Why the Christian worldview is the foundation of the method and spirit of science.

In my university teaching experience, my Chinese students often tell me, “From the very start of our elementary school, we have been taught to ‘believe in science.’” This is accepted even in the West. Many people adopt a view shared by the philosopher Bertrand Russell, among others, that natural science can bring about “definite knowledge.”

Natural science involves the human activities of interpreting empirical observations by reasoning through induction. However, in the realm of theology and metaphysics, there is a set of beliefs that the natural sciences cannot prove or disprove by simply applying scientific methodology. Therefore, science in itself is not neutral. Science has a set of beliefs on which its epistemic feasibility hinges that do not arise from within its own methodological system, and science as such cannot be an object of its own belief system. Even more, it has no right to call on people to believe in it.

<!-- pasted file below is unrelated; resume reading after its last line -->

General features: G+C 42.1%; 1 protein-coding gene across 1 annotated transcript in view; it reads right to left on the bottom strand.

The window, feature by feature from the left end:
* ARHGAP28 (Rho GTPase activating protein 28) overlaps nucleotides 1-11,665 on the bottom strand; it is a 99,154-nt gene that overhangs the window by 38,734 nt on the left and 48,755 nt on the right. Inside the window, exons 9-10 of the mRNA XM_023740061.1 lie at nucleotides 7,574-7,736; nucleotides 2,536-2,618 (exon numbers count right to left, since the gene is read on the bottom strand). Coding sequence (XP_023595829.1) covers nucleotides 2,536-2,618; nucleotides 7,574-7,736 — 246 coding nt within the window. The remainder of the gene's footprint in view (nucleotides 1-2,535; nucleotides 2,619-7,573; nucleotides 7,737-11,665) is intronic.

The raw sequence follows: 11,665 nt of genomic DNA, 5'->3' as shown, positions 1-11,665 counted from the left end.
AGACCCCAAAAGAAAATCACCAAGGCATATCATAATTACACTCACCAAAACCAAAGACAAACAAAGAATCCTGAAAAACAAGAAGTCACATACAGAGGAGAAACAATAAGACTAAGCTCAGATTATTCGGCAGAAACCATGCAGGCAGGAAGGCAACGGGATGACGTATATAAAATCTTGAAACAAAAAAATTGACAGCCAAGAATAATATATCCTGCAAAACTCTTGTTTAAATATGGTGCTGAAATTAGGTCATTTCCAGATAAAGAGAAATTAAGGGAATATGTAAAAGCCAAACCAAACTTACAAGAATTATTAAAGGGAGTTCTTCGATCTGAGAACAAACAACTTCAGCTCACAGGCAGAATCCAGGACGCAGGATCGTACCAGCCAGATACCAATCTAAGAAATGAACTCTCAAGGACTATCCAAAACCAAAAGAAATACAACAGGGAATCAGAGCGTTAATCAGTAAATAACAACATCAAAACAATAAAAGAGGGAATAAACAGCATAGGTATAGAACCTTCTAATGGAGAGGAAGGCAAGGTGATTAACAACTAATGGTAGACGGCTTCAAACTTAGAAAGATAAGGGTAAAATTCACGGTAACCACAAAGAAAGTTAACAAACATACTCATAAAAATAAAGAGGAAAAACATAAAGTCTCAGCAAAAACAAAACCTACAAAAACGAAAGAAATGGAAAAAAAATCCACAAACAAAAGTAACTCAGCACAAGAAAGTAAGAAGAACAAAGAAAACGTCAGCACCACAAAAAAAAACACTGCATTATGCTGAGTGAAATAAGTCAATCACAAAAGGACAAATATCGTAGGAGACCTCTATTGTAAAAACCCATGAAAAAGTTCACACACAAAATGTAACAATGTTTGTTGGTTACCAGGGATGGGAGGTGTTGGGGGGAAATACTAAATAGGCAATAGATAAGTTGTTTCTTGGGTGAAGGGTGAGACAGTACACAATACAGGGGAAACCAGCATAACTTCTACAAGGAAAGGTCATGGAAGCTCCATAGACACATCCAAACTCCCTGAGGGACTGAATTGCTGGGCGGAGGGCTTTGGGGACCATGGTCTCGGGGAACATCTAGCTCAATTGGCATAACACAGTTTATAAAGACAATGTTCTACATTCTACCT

Causality and “idols”

When natural science uses theoretical models to interpret and describe natural reality, it presupposes that every phenomenon or thing that comes into being has a cause of its existence and that nothing can arise out of nothing. The inability of physicists to explain the phenomena observed in the double-slit experiment led some scientists to wonder whether various natural phenomena happen outside the laws of natural causation. This, however, did not cause the scientific community in general to give up using scientific theories to explain the causal laws behind all phenomena.

Stephen Hawking’s interpretation of the Big Bang theory insisted that, strictly speaking, the universe did not arise from absolute nothing, but rather a certain …

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